IILM reshuffles Shariah board

Updated 23 July 2013

IILM reshuffles Shariah board

KUALA LUMPUR/SYDNEY: The Malaysia-based International Islamic Liquidity Management Corp. (IILM) has reshuffled its Shariah board, losing four of its original six members including senior Saudi and Qatari scholars, according to the body's website.
The IILM, backed by the central banks of nine countries as well as the Jeddah-based Islamic Development Bank, was founded in October 2010 to help develop cross-border markets in Islamic financial instruments.
But it has been troubled by internal management upheaval — it changed its chief executive late last year — and the surprise pullout in April this year of Saudi Arabia's central bank.
The changes to the Shariah board, which monitors the IILM's activities and instruments to ensure that they follow Islamic principles, could indicate further delays to the body's plan to begin issuing sukuk.
The IILM announced in April that it aimed to make an initial issue worth up to $500 million in the second quarter of this year but has not yet proceeded with the plan, and it has not given a new time frame for it.
The body did not issue a statement on the changes to its Shariah board, which were merely listed on the personnel section of its website. It did not respond to Reuters questions about the changes. According to a December 2010 press release, the Shariah board members were to serve three-year terms.


Two Saudi scholars are no longer listed as members of the IILM Shariah board, including Mohamed Ali Elgari, a prominent expert who sits on over 80 Shariah boards around the world. Elgari's office did not respond to Reuters questions.
Ahmed Ali Abdalla Hamad is the other Saudi scholar no longer listed; he serves as vice-chairman on the Shariah board of Saudi Arabia's Al Rajhi Bank, the world's largest Islamic bank by assets.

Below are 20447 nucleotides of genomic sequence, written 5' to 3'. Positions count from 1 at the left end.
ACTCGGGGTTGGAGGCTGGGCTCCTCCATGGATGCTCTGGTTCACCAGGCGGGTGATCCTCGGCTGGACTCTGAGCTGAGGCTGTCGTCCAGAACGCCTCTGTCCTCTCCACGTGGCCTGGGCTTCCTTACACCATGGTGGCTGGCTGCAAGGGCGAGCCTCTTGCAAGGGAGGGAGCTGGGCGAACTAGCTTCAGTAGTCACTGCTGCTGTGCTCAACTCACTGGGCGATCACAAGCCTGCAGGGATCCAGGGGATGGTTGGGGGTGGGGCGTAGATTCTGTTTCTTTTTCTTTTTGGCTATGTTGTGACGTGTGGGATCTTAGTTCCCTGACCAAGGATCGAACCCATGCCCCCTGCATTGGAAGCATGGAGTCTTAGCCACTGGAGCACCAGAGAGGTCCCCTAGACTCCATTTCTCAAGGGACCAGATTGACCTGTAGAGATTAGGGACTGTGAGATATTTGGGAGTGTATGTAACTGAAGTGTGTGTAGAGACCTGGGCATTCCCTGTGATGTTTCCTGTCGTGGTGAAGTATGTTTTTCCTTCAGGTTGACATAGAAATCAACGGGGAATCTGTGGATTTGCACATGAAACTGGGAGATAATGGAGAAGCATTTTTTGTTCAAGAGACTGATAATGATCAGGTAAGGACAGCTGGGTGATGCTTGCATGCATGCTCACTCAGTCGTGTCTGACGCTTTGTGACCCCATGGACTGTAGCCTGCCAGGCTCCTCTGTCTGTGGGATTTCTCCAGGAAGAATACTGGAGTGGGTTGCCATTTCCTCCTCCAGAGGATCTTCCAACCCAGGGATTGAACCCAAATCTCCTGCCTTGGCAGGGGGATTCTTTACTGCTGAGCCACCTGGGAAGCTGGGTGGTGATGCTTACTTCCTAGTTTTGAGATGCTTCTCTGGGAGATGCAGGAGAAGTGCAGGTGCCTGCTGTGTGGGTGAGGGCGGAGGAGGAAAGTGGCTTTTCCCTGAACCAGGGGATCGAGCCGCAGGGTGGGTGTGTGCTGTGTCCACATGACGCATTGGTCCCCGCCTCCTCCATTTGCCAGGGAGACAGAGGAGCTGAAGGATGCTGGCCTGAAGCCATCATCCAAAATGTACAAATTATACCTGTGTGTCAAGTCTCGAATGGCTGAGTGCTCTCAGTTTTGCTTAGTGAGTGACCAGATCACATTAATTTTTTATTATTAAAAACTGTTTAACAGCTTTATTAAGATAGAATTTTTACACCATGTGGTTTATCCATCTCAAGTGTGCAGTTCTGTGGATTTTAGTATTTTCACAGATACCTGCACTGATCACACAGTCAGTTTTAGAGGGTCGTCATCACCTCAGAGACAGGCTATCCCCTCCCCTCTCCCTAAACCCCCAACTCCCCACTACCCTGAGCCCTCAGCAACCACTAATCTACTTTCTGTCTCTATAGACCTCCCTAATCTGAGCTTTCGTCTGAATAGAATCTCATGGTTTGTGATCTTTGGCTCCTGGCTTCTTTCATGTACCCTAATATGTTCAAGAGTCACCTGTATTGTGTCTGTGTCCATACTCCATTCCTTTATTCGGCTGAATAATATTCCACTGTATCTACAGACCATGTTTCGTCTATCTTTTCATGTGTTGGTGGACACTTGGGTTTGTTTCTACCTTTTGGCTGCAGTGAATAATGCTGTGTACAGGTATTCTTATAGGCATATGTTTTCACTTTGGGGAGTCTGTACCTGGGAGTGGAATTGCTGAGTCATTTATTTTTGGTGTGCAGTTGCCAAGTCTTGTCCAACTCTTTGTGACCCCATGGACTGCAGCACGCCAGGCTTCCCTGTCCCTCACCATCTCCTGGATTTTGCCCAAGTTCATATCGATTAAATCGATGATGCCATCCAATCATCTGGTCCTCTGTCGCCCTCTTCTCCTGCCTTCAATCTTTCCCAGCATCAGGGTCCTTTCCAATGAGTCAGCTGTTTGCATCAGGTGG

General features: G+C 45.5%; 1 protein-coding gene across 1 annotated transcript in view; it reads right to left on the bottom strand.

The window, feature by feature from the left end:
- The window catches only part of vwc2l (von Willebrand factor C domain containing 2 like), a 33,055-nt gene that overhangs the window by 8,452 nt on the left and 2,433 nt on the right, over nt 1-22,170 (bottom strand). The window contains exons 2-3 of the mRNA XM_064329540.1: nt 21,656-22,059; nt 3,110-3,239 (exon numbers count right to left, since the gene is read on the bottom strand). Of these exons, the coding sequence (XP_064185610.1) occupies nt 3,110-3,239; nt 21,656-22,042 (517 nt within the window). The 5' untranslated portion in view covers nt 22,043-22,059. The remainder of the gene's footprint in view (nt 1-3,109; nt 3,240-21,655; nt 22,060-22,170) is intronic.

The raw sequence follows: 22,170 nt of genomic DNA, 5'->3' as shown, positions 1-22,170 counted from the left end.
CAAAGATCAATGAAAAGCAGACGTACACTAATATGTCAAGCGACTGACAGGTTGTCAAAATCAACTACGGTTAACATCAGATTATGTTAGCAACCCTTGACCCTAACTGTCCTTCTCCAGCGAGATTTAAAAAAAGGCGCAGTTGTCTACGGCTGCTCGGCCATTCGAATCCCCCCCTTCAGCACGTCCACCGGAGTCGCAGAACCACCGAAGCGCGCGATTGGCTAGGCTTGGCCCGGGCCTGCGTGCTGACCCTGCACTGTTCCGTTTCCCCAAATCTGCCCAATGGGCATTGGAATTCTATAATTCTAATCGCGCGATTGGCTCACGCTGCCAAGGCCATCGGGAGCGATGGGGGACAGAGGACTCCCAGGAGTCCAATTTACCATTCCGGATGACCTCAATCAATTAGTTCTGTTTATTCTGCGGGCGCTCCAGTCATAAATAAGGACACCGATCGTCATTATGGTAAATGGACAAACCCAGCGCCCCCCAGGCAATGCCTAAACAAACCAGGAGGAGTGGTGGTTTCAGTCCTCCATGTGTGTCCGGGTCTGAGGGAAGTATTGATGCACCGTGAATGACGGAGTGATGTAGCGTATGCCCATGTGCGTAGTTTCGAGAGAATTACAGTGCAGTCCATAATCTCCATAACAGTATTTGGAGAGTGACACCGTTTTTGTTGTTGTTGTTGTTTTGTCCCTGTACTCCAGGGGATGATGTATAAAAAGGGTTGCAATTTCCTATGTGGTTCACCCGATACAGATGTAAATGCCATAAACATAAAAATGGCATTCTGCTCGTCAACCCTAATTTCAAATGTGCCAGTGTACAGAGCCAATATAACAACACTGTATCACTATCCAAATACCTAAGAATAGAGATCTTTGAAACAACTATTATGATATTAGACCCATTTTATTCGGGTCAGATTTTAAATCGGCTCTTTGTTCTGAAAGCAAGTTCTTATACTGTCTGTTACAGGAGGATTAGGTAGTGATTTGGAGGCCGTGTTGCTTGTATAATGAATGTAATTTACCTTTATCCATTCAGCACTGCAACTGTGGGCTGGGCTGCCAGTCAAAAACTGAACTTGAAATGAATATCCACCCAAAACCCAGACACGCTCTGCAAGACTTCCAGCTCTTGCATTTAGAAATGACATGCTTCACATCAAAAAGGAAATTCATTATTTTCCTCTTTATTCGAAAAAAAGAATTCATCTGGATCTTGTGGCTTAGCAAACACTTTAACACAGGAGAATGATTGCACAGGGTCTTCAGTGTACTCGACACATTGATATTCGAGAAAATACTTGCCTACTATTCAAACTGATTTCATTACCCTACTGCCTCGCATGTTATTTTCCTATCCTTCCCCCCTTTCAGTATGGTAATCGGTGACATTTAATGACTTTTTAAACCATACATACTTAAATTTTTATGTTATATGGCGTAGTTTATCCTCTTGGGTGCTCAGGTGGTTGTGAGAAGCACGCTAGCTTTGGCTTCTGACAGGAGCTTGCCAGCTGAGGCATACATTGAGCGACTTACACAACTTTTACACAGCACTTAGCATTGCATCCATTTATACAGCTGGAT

The departures also include Qatari-born Waleed Bin Hady Al Mullah, chairman of the Shariah boards of Qatar Islamic Bank and Masraf Al Rayan, two of the Gulf Arab state's largest Islamic lenders.
Of the original members of the IILM's Shariah board, formed in 2010, only two scholars from Nigeria and Malaysia remain. They have now been joined by scholars from Indonesia and Kuwait; currently the board consists of four members.
It is unclear exactly when the reshuffle occurred, but Indonesian scholar Cecep Hakim's profile on LinkedIn, an online service for business networking, shows he left the Shariah board in April this year, roughly coinciding with Saudi Arabia's exit from the IILM.
The IILM's internal Shariah coordinator, Edib Smolo from Bosnia, left the body in March this year, according to his LinkedIn profile. He declined to comment. The Shariah coordinator does not sit on the Shariah board but works with it to design and structure transactions, do research and perform other tasks.
The planned sukuk issue by the IILM would be part of a program that could eventually expand to $3 billion, and would be a major step in developing Islamic finance globally; it aims to address a shortage of liquid, investment-grade instruments which Islamic banks can trade across borders.
The IILM has not explained why it has taken so long since 2010 to develop the sukuk program. People familiar with the body have said it has encountered complex issues involving regulation in various jurisdictions and the choice of assets to back the sukuk.
Current shareholders in the IILM are the central banks and monetary agencies of Indonesia, Kuwait, Luxembourg, Malaysia, Mauritius, Nigeria, Qatar, Turkey and the United Arab Emirates, as well as the IDB, according to its website.


A sham Qatar deal could have cost ex Barclays exec $64m, court hears